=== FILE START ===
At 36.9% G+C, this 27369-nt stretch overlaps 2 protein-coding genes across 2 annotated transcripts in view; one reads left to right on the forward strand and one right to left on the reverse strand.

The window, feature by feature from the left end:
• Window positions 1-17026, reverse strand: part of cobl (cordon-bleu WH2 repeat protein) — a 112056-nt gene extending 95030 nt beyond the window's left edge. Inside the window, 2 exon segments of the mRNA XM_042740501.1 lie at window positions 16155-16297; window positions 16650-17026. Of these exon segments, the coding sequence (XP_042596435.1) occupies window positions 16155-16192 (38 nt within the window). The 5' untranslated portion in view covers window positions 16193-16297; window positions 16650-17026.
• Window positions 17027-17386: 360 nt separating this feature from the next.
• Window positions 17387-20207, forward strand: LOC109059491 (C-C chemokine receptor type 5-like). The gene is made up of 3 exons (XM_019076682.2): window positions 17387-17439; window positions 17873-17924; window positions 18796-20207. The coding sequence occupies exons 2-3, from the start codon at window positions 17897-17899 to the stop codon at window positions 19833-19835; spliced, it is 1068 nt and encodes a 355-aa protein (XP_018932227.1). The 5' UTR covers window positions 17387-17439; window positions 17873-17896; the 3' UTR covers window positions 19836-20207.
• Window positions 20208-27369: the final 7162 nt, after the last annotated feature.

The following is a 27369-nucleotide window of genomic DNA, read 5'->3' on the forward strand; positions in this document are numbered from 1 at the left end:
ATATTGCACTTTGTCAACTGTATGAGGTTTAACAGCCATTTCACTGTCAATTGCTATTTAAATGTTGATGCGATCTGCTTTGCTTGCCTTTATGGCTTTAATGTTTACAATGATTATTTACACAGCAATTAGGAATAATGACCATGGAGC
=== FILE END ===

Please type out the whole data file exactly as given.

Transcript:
At 36.9% G+C, this 27369-nt stretch overlaps 2 protein-coding genes across 2 annotated transcripts in view; one reads left to right on the forward strand and one right to left on the reverse strand.

The window, feature by feature from the left end:
• Window positions 1-17026, reverse strand: part of cobl (cordon-bleu WH2 repeat protein) — a 112056-nt gene extending 95030 nt beyond the window's left edge. Inside the window, 2 exon segments of the mRNA XM_042740501.1 lie at window positions 16155-16297; window positions 16650-17026. Of these exon segments, the coding sequence (XP_042596435.1) occupies window positions 16155-16192 (38 nt within the window). The 5' untranslated portion in view covers window positions 16193-16297; window positions 16650-17026.
• Window positions 17027-17386: 360 nt separating this feature from the next.
• Window positions 17387-20207, forward strand: LOC109059491 (C-C chemokine receptor type 5-like). The gene is made up of 3 exons (XM_019076682.2): window positions 17387-17439; window positions 17873-17924; window positions 18796-20207. The coding sequence occupies exons 2-3, from the start codon at window positions 17897-17899 to the stop codon at window positions 19833-19835; spliced, it is 1068 nt and encodes a 355-aa protein (XP_018932227.1). The 5' UTR covers window positions 17387-17439; window positions 17873-17896; the 3' UTR covers window positions 19836-20207.
• Window positions 20208-27369: the final 7162 nt, after the last annotated feature.

The following is a 27369-nucleotide window of genomic DNA, read 5'->3' on the forward strand; positions in this document are numbered from 1 at the left end:
ATATTGCACTTTGTCAACTGTATGAGGTTTAACAGCCATTTCACTGTCAATTGCTATTTAAATGTTGATGCGATCTGCTTTGCTTGCCTTTATGGCTTTAATGTTTACAATGATTATTTACACAGCAATTAGGAATAATGACCATGGAGC